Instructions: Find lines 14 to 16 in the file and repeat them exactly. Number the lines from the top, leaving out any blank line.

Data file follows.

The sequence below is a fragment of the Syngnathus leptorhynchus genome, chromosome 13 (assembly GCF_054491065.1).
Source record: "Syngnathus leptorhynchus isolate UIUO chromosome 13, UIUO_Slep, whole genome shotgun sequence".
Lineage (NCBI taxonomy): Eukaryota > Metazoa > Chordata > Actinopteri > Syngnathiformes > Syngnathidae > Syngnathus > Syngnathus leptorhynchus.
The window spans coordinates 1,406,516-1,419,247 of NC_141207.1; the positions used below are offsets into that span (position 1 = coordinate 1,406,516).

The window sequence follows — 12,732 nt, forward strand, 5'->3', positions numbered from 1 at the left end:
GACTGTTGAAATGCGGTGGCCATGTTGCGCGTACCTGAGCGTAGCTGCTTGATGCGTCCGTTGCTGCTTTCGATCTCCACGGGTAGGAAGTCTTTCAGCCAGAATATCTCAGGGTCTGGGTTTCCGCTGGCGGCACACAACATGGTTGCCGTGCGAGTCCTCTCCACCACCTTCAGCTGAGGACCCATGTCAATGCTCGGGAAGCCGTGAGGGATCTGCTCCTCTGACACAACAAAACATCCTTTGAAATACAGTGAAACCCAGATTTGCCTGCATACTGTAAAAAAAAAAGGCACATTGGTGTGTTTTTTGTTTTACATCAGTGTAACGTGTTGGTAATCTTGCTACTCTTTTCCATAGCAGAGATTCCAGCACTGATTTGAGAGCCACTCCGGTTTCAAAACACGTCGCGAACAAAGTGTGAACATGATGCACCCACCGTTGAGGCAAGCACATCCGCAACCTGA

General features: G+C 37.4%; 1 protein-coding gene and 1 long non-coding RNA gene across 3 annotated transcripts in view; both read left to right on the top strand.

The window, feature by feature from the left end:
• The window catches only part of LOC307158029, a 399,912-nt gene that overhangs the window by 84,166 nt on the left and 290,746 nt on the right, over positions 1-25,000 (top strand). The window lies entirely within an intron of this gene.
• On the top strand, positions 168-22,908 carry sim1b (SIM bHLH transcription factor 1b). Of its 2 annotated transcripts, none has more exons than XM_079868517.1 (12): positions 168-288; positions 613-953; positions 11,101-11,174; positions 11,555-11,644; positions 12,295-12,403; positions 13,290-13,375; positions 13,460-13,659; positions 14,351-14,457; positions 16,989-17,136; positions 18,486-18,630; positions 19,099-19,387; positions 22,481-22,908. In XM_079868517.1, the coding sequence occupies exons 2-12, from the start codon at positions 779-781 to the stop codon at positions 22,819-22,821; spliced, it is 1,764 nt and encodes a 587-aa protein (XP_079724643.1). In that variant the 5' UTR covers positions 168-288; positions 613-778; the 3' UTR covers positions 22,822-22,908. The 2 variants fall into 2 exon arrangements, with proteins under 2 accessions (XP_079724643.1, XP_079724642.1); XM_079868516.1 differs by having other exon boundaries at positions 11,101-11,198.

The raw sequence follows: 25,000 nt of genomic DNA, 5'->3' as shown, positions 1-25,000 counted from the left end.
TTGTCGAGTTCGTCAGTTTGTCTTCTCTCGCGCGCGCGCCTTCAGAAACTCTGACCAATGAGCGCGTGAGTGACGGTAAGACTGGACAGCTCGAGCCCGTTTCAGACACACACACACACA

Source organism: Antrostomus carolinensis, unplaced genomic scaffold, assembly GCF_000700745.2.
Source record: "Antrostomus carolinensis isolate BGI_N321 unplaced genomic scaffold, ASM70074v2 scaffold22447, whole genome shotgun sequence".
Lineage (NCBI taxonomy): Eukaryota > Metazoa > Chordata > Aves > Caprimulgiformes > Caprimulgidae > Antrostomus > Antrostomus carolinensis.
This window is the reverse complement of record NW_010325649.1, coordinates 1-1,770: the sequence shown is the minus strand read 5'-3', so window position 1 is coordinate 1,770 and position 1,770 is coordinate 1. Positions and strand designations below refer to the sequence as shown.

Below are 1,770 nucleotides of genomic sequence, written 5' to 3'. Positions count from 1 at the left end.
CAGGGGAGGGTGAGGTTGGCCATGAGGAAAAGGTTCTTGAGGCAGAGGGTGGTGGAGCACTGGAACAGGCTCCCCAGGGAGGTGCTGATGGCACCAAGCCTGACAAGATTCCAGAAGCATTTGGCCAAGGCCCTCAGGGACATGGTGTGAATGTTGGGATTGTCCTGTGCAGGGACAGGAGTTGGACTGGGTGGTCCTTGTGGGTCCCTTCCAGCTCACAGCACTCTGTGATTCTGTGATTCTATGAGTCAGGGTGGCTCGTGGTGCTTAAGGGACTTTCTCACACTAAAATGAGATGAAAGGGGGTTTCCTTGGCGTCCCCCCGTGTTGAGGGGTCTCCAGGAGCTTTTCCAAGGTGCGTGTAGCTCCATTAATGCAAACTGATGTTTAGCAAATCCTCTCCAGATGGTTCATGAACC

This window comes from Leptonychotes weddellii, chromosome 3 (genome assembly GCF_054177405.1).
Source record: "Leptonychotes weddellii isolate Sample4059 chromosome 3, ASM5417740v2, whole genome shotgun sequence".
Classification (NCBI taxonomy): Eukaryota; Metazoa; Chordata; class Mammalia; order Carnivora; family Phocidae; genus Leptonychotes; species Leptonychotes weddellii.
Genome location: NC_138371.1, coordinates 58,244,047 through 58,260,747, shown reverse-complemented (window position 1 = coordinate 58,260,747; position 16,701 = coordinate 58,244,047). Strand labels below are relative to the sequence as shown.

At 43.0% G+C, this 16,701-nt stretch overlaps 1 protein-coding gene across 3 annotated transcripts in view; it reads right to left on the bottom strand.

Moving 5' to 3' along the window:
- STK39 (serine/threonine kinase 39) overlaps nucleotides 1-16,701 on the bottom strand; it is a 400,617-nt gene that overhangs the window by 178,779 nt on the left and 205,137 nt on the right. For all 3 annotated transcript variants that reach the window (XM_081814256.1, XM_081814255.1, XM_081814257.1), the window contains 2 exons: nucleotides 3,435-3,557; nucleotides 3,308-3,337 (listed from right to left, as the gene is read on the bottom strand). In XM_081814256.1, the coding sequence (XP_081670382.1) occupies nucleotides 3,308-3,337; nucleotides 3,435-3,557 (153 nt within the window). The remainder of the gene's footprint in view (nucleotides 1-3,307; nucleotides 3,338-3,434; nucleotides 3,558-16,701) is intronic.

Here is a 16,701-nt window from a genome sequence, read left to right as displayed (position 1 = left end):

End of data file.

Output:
Source record: "Antrostomus carolinensis isolate BGI_N321 unplaced genomic scaffold, ASM70074v2 scaffold22447, whole genome shotgun sequence".
Lineage (NCBI taxonomy): Eukaryota > Metazoa > Chordata > Aves > Caprimulgiformes > Caprimulgidae > Antrostomus > Antrostomus carolinensis.
This window is the reverse complement of record NW_010325649.1, coordinates 1-1,770: the sequence shown is the minus strand read 5'-3', so window position 1 is coordinate 1,770 and position 1,770 is coordinate 1. Positions and strand designations below refer to the sequence as shown.